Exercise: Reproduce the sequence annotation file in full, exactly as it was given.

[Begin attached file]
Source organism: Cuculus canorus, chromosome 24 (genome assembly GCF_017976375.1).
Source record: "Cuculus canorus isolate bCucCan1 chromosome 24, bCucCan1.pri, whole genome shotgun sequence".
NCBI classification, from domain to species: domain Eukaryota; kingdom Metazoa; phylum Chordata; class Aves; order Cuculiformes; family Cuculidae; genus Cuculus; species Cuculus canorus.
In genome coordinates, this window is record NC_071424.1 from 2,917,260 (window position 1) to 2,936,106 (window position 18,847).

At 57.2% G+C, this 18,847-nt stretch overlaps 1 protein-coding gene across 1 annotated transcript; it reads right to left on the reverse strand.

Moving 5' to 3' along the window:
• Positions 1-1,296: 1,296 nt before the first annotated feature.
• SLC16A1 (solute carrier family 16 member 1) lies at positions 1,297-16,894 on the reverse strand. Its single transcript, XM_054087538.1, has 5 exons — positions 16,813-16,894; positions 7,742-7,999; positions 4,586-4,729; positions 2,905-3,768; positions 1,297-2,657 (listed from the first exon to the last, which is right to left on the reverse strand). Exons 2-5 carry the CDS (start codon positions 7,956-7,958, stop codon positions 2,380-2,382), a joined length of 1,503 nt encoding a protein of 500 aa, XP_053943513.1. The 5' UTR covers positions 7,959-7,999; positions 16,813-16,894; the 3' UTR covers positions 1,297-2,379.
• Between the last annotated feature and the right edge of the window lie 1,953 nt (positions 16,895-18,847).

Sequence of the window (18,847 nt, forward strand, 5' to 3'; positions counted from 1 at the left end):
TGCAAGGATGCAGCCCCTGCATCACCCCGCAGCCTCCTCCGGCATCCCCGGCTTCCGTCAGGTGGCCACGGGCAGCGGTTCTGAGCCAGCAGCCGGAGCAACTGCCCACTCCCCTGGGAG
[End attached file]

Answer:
Source organism: Cuculus canorus, chromosome 24 (genome assembly GCF_017976375.1).
Source record: "Cuculus canorus isolate bCucCan1 chromosome 24, bCucCan1.pri, whole genome shotgun sequence".
NCBI classification, from domain to species: domain Eukaryota; kingdom Metazoa; phylum Chordata; class Aves; order Cuculiformes; family Cuculidae; genus Cuculus; species Cuculus canorus.
In genome coordinates, this window is record NC_071424.1 from 2,917,260 (window position 1) to 2,936,106 (window position 18,847).

At 57.2% G+C, this 18,847-nt stretch overlaps 1 protein-coding gene across 1 annotated transcript; it reads right to left on the reverse strand.

Moving 5' to 3' along the window:
• Positions 1-1,296: 1,296 nt before the first annotated feature.
• SLC16A1 (solute carrier family 16 member 1) lies at positions 1,297-16,894 on the reverse strand. Its single transcript, XM_054087538.1, has 5 exons — positions 16,813-16,894; positions 7,742-7,999; positions 4,586-4,729; positions 2,905-3,768; positions 1,297-2,657 (listed from the first exon to the last, which is right to left on the reverse strand). Exons 2-5 carry the CDS (start codon positions 7,956-7,958, stop codon positions 2,380-2,382), a joined length of 1,503 nt encoding a protein of 500 aa, XP_053943513.1. The 5' UTR covers positions 7,959-7,999; positions 16,813-16,894; the 3' UTR covers positions 1,297-2,379.
• Between the last annotated feature and the right edge of the window lie 1,953 nt (positions 16,895-18,847).

Sequence of the window (18,847 nt, forward strand, 5' to 3'; positions counted from 1 at the left end):
TGCAAGGATGCAGCCCCTGCATCACCCCGCAGCCTCCTCCGGCATCCCCGGCTTCCGTCAGGTGGCCACGGGCAGCGGTTCTGAGCCAGCAGCCGGAGCAACTGCCCACTCCCCTGGGAG